Although oscillometry had previously found widespread use in Europe, it was not until 1927, when Samuels1 popularized the method, that it began to be extensively used in the United States. Since then, numerous local articles have appeared2 discussing the value of oscillometric readings in the study of peripheral arterial disease.
Before my observations concerning the significance and interpretation of oscillometric readings in cases of peripheral arteriosclerosis are presented, some of the well known physical principles on which arterial pulsation is based must be reviewed. When the left ventricle ejects a quantity of blood into the partially filled aorta, pressure changes are suddenly set up in the aorta and in the vessels at the root of the neck. These pressure changes are propagated along the branches of the arterial tree in the form of a wave moving at a speed computed to be eighteen to thirty times as fast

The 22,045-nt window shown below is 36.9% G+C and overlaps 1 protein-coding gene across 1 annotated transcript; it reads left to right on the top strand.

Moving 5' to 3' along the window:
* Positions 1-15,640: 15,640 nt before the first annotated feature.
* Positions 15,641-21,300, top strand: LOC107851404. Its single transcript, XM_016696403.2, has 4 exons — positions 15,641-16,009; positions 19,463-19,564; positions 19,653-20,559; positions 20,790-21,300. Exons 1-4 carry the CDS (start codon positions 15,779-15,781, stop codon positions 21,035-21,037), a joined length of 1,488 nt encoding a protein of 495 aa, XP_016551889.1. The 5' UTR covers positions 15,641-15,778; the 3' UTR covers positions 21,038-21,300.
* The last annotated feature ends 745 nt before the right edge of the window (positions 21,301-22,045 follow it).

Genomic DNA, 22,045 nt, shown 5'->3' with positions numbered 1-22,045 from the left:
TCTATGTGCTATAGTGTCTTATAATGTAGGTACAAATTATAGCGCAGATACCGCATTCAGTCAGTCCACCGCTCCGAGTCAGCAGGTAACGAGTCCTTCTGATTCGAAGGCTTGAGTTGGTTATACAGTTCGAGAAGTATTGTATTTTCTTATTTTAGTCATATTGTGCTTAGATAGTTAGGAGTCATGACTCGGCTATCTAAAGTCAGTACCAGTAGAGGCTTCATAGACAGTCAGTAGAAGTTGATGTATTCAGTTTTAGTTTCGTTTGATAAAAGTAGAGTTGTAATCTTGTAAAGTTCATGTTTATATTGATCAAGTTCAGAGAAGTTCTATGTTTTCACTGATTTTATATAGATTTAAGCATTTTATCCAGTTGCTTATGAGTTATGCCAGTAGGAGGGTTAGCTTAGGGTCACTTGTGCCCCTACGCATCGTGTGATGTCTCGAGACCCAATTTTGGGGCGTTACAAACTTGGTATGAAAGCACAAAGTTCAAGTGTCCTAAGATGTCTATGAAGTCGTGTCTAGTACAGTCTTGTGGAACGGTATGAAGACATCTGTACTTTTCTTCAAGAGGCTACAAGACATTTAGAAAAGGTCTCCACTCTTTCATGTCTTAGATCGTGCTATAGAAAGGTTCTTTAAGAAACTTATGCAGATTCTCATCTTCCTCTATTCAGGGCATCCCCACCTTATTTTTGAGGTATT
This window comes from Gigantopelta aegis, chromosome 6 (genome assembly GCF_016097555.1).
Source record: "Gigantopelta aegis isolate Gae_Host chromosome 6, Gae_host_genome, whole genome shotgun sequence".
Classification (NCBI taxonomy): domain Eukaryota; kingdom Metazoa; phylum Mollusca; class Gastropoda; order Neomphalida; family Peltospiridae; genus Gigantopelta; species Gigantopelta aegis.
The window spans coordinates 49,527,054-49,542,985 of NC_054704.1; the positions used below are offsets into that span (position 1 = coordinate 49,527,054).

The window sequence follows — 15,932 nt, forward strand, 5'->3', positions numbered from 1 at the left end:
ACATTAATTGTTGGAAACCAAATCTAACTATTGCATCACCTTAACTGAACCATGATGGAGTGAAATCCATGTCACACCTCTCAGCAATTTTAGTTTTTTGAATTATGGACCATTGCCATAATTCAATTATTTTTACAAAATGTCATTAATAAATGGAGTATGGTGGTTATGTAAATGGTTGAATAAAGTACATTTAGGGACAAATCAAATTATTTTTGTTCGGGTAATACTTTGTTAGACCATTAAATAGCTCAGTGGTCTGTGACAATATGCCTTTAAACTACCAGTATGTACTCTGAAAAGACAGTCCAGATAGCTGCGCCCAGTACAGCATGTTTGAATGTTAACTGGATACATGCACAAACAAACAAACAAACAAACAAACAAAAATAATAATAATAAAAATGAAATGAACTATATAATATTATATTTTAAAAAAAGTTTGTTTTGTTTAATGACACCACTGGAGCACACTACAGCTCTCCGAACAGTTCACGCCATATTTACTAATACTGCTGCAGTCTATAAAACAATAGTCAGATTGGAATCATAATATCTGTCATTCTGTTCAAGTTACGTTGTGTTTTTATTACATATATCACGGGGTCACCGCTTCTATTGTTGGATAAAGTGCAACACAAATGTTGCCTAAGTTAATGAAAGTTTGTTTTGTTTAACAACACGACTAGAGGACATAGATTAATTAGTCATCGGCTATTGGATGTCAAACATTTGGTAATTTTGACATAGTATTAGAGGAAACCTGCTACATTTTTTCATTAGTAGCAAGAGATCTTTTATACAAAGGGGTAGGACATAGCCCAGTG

ATLAS LN. OSCILLOMETRIC READINGS IN CASES OF ARTERIOSCLEROTIC DISEASE OF THE LOWER EXTREMITY: SIGNIFICANCE AND INTERPRETATION. Arch Intern Med (Chic). 1940;66(1):155–160. doi:https://doi.org/10.1001/archinte.1940.00190130165010
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